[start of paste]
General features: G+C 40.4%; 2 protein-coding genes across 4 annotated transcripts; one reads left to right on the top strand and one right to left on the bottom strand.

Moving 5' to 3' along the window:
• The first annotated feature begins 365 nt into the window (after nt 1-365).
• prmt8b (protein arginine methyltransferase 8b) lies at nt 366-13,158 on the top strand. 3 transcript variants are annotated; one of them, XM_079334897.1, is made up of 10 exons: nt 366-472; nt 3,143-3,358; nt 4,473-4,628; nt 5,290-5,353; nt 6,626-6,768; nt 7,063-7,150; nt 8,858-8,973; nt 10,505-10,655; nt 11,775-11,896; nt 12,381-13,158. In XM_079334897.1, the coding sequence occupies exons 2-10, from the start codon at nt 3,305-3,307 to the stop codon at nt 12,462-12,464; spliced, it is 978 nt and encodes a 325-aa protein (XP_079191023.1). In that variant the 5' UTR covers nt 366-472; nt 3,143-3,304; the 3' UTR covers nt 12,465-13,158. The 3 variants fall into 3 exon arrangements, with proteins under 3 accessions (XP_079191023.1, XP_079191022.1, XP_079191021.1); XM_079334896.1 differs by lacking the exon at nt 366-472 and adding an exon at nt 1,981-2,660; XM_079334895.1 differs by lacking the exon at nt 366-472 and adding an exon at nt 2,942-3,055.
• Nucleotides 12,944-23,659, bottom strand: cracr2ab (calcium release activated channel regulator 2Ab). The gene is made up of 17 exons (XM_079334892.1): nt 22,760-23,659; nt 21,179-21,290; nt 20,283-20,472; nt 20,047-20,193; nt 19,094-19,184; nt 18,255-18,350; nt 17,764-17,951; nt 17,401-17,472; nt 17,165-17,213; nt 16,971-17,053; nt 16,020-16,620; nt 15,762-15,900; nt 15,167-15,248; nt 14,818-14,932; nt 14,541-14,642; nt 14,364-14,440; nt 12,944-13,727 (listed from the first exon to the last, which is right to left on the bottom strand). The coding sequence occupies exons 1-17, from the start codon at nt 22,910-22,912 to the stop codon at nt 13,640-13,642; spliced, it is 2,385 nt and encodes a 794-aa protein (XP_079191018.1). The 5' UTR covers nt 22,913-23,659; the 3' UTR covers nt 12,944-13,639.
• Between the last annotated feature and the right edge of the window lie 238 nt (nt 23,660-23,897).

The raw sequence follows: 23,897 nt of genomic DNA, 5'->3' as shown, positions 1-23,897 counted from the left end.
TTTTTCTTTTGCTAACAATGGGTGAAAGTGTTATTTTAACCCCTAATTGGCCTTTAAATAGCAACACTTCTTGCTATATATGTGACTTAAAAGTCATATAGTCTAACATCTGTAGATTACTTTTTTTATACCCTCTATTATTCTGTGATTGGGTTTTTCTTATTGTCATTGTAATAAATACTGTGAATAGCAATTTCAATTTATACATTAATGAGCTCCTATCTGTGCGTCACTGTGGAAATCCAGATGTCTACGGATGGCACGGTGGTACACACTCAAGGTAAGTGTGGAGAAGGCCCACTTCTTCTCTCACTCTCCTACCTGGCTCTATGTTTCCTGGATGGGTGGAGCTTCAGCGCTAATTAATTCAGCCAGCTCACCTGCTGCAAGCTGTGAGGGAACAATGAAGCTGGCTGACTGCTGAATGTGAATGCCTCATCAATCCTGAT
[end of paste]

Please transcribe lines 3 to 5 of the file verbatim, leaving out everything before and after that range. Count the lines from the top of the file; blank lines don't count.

• The first annotated feature begins 365 nt into the window (after nt 1-365).
• prmt8b (protein arginine methyltransferase 8b) lies at nt 366-13,158 on the top strand. 3 transcript variants are annotated; one of them, XM_079334897.1, is made up of 10 exons: nt 366-472; nt 3,143-3,358; nt 4,473-4,628; nt 5,290-5,353; nt 6,626-6,768; nt 7,063-7,150; nt 8,858-8,973; nt 10,505-10,655; nt 11,775-11,896; nt 12,381-13,158. In XM_079334897.1, the coding sequence occupies exons 2-10, from the start codon at nt 3,305-3,307 to the stop codon at nt 12,462-12,464; spliced, it is 978 nt and encodes a 325-aa protein (XP_079191023.1). In that variant the 5' UTR covers nt 366-472; nt 3,143-3,304; the 3' UTR covers nt 12,465-13,158. The 3 variants fall into 3 exon arrangements, with proteins under 3 accessions (XP_079191023.1, XP_079191022.1, XP_079191021.1); XM_079334896.1 differs by lacking the exon at nt 366-472 and adding an exon at nt 1,981-2,660; XM_079334895.1 differs by lacking the exon at nt 366-472 and adding an exon at nt 2,942-3,055.
• Nucleotides 12,944-23,659, bottom strand: cracr2ab (calcium release activated channel regulator 2Ab). The gene is made up of 17 exons (XM_079334892.1): nt 22,760-23,659; nt 21,179-21,290; nt 20,283-20,472; nt 20,047-20,193; nt 19,094-19,184; nt 18,255-18,350; nt 17,764-17,951; nt 17,401-17,472; nt 17,165-17,213; nt 16,971-17,053; nt 16,020-16,620; nt 15,762-15,900; nt 15,167-15,248; nt 14,818-14,932; nt 14,541-14,642; nt 14,364-14,440; nt 12,944-13,727 (listed from the first exon to the last, which is right to left on the bottom strand). The coding sequence occupies exons 1-17, from the start codon at nt 22,910-22,912 to the stop codon at nt 13,640-13,642; spliced, it is 2,385 nt and encodes a 794-aa protein (XP_079191018.1). The 5' UTR covers nt 22,913-23,659; the 3' UTR covers nt 12,944-13,639.